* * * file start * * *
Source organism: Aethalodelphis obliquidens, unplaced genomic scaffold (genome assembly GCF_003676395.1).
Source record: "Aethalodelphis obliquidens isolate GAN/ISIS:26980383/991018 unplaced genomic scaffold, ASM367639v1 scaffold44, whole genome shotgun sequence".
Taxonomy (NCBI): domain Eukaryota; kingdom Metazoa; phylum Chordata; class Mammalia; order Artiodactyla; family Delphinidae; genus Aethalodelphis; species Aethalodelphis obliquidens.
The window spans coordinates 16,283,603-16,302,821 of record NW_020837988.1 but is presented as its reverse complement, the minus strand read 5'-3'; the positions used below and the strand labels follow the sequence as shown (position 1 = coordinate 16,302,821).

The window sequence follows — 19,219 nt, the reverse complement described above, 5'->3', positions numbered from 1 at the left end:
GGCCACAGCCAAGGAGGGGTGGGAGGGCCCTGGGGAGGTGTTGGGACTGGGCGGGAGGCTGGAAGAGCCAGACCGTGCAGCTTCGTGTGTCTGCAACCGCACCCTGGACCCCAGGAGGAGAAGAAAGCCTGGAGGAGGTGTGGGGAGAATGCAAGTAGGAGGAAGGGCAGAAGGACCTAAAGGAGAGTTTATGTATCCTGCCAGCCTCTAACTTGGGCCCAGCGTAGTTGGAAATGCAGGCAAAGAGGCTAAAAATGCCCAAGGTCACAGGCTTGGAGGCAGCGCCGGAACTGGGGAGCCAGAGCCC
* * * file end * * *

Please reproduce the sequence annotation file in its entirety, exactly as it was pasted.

Source organism: Aethalodelphis obliquidens, unplaced genomic scaffold (genome assembly GCF_003676395.1).
Source record: "Aethalodelphis obliquidens isolate GAN/ISIS:26980383/991018 unplaced genomic scaffold, ASM367639v1 scaffold44, whole genome shotgun sequence".
Taxonomy (NCBI): domain Eukaryota; kingdom Metazoa; phylum Chordata; class Mammalia; order Artiodactyla; family Delphinidae; genus Aethalodelphis; species Aethalodelphis obliquidens.
The window spans coordinates 16,283,603-16,302,821 of record NW_020837988.1 but is presented as its reverse complement, the minus strand read 5'-3'; the positions used below and the strand labels follow the sequence as shown (position 1 = coordinate 16,302,821).

The window sequence follows — 19,219 nt, the reverse complement described above, 5'->3', positions numbered from 1 at the left end:
GGCCACAGCCAAGGAGGGGTGGGAGGGCCCTGGGGAGGTGTTGGGACTGGGCGGGAGGCTGGAAGAGCCAGACCGTGCAGCTTCGTGTGTCTGCAACCGCACCCTGGACCCCAGGAGGAGAAGAAAGCCTGGAGGAGGTGTGGGGAGAATGCAAGTAGGAGGAAGGGCAGAAGGACCTAAAGGAGAGTTTATGTATCCTGCCAGCCTCTAACTTGGGCCCAGCGTAGTTGGAAATGCAGGCAAAGAGGCTAAAAATGCCCAAGGTCACAGGCTTGGAGGCAGCGCCGGAACTGGGGAGCCAGAGCCC